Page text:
Bony Ramirez moved from the Dominican Republic at the age of 13 and has now spent half his life in New Jersey, where he now is emerging star of the art world. His work is about memory and remaking the DR in his mind, a combination of folktales and his own impressions, as well as a powerful sense of where he came from and where he exists now.
Through a combination of painting and drawing, I adhere life-size paper figures onto painted wood panels. My subjects are bold yet strange, often appearing mysteriously oversized or contorted.
While the Armory Show is a capitalist bacchanal, it’s also like an end-of-summer cookout, bringing parts of the art community together in celebration.
When he was 13, the artist Bony Ramirez's family informed him that they were taking a vacation to the United States from their home in the Dominican Republic. “I was told that we were just coming for two weeks, to visit Disney World, and we were going to come back,” he said. “We never went to Disney World, and we’ve never been back.”
The raw depiction of subjects through vivid colors come to life in the work of Bony Ramirez. Throughout his artistic practice, Ramirez merges iconic Caribbean elements through Renaissance forms of composition to address the history and culture of a colonized Dominican Republic, where he was born and raised.
Just south of the intersection of Grand and Orchard streets in the hub of New York’s Lower East Side, twenty-one works of painting, sculpture and assemblage have come together at Company Gallery’s fifth-floor suit in what feels like a gathering of both long-lost friends and newfound acquaintances.
The new gallery Calderón Ruiz will open in September in Manhattan’s South Street Seaport district with a focus on supporting Latinx artists who have too often been underrepresented in the market.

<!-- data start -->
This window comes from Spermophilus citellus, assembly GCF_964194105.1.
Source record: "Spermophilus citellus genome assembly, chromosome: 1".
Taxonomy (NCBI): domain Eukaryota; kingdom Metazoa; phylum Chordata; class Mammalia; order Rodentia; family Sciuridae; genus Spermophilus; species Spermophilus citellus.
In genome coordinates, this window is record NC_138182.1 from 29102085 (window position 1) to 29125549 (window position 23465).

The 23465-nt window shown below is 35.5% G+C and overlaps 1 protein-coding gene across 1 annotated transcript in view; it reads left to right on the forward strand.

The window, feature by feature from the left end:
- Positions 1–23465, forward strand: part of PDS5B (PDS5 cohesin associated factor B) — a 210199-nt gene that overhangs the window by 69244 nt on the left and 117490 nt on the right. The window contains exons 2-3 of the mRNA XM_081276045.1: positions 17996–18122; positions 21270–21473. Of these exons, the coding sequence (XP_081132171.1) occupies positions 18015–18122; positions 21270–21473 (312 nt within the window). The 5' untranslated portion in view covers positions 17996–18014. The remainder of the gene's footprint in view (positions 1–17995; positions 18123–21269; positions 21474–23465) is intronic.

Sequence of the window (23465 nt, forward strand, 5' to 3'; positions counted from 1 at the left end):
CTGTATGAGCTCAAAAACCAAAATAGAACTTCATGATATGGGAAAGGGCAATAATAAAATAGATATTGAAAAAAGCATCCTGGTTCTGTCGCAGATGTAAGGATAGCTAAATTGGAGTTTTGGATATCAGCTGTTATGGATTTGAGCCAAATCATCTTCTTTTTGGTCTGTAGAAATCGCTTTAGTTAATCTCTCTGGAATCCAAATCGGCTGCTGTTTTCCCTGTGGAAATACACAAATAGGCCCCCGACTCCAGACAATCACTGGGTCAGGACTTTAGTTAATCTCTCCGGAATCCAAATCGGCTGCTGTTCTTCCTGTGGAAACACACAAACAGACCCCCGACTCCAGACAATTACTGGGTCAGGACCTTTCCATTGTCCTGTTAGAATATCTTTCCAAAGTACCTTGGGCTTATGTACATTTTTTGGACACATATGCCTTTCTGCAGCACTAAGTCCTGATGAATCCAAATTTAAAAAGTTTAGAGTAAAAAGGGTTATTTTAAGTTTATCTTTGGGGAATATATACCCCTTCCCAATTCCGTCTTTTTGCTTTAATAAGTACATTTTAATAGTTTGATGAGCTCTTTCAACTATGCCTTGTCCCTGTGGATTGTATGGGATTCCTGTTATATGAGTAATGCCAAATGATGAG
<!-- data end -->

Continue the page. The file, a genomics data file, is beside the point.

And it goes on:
The Afro-Carribean founder of New York gallery REGULARNORMAL speaks on building art spaces for emerging talent.
But this one feels different, because every face in every painting belongs to a person of color. Every piece of art was created by a person of color. And the exhibition was organized by two young people of color curating their first major show.
Dominican born and US based visual artist Bony Ramirez's works explore complex social and political issues through sumptuously rendered depictions of anatomically distorted figures.
Bony Ramírez finds working in a single medium restrictive. Rather, the Dominican Republic-born and New Jersey-based artist prefers to use a whole host of mediums.
It was during his early education in the Dominican Republic that the artist was first exposed to local iconography, with the easily identifiable symbols and motifs still making appearances in his current work, acting as a common visual language across cultures.
Resistant to dogmatic principles, especially in art making, Ramirez creates figures that, while elaborately rendered, dissolve into anatomical transformations: beginning with one idea before challenging its correctness and authority.
Born in the Dominican Republic and based in Perth Amboy, New Jersey, self-taught artist Bony Ramirez fashions entrancing, dramatic works that celebrate his rich Caribbean culture and reflect on his native country’s traumatic history.